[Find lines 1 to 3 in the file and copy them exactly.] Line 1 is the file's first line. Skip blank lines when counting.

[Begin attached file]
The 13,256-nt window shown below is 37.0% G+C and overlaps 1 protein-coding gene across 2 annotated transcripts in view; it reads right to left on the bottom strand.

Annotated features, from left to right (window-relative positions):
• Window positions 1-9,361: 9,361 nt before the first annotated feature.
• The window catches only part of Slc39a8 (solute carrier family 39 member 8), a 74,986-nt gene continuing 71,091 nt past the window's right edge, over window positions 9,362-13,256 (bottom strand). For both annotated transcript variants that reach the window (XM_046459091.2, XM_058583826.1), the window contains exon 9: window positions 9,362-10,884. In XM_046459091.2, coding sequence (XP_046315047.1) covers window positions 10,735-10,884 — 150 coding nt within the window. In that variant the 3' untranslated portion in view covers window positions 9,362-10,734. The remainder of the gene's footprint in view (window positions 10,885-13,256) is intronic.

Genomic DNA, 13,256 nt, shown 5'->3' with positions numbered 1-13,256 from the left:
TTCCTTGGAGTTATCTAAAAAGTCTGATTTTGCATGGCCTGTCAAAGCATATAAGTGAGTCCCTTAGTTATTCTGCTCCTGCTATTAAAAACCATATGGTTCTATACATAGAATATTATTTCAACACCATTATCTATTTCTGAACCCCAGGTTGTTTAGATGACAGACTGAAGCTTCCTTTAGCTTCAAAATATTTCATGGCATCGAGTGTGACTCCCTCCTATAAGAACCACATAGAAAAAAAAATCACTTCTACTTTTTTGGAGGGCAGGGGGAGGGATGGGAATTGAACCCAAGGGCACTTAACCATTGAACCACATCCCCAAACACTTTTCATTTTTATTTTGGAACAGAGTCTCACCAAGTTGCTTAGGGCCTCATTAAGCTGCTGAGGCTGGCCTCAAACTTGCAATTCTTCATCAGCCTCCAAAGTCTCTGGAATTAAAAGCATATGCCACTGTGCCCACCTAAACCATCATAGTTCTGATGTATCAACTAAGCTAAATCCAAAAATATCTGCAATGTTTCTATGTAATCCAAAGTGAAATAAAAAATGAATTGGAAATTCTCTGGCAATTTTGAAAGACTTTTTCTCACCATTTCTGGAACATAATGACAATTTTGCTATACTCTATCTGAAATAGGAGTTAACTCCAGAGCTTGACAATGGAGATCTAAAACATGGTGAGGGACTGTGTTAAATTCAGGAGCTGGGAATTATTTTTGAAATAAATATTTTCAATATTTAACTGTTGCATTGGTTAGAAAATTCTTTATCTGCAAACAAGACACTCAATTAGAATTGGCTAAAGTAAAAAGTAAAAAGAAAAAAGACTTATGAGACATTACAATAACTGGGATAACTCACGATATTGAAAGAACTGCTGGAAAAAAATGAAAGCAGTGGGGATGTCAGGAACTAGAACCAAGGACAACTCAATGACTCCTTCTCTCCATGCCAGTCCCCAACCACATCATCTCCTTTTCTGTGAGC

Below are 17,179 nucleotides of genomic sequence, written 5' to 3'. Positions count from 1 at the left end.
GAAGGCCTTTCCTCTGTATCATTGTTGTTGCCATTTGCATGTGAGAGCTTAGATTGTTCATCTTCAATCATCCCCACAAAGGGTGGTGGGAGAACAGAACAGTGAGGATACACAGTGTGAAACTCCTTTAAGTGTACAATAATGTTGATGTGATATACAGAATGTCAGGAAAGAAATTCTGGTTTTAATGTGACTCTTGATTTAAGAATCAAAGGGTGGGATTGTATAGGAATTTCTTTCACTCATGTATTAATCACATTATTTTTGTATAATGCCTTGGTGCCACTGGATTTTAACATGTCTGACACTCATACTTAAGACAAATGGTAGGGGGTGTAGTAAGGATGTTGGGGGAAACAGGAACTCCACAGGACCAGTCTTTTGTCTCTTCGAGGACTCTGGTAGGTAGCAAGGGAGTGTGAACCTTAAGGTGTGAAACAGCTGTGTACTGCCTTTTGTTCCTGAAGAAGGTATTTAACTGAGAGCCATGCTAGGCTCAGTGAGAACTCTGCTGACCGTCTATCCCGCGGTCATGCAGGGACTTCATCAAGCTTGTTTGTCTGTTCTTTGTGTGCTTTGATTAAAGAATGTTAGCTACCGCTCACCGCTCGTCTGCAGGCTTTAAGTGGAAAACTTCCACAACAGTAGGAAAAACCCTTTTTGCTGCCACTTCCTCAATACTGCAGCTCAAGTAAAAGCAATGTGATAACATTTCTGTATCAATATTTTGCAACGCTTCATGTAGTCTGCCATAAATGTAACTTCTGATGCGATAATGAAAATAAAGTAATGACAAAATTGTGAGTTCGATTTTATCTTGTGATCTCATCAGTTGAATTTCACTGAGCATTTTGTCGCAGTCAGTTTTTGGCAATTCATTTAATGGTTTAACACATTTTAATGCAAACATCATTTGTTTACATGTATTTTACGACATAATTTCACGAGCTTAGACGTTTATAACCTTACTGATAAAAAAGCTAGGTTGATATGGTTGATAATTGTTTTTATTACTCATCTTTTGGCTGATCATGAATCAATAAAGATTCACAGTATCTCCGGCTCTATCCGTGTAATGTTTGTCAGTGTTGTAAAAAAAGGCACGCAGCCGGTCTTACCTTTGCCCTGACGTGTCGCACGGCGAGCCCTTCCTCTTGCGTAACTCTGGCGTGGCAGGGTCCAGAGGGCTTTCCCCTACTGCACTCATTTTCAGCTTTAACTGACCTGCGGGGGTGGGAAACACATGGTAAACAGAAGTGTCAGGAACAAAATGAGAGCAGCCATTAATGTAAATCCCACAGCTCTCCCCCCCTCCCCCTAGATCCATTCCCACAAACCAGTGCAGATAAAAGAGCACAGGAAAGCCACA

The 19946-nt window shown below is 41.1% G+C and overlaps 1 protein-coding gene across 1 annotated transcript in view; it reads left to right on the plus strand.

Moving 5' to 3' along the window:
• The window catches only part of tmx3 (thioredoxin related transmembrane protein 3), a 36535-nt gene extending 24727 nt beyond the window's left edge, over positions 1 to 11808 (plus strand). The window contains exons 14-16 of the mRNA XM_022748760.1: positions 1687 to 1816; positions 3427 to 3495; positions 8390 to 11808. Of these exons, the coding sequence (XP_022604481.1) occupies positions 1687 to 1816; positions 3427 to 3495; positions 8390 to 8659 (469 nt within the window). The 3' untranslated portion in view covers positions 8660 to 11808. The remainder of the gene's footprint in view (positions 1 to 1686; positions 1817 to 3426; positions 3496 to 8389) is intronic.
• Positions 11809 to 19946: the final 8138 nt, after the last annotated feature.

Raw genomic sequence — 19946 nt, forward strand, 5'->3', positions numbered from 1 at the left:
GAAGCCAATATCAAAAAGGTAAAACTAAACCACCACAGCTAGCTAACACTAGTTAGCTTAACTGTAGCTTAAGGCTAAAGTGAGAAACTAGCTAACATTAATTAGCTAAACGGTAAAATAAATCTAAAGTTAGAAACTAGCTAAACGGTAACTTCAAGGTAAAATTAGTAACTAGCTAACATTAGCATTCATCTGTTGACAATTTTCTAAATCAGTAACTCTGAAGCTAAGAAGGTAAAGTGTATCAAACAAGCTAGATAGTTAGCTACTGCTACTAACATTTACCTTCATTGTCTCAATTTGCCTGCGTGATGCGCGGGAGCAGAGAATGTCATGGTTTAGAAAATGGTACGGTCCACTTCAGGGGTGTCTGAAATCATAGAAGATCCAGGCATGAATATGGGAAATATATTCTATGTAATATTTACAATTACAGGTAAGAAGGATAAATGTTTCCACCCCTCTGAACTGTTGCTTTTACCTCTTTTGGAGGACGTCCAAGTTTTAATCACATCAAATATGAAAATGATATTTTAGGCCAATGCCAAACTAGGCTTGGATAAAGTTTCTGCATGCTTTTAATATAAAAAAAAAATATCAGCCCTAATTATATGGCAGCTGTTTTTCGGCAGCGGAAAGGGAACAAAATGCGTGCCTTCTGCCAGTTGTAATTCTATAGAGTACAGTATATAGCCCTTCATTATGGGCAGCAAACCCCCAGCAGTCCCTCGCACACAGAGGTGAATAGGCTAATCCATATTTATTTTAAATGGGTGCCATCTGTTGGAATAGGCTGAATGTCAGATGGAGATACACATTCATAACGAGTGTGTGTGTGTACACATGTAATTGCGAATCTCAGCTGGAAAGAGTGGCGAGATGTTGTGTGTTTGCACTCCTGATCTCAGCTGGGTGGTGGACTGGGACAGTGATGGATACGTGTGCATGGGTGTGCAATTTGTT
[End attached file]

The 13,256-nt window shown below is 37.0% G+C and overlaps 1 protein-coding gene across 2 annotated transcripts in view; it reads right to left on the bottom strand.

Annotated features, from left to right (window-relative positions):
• Window positions 1-9,361: 9,361 nt before the first annotated feature.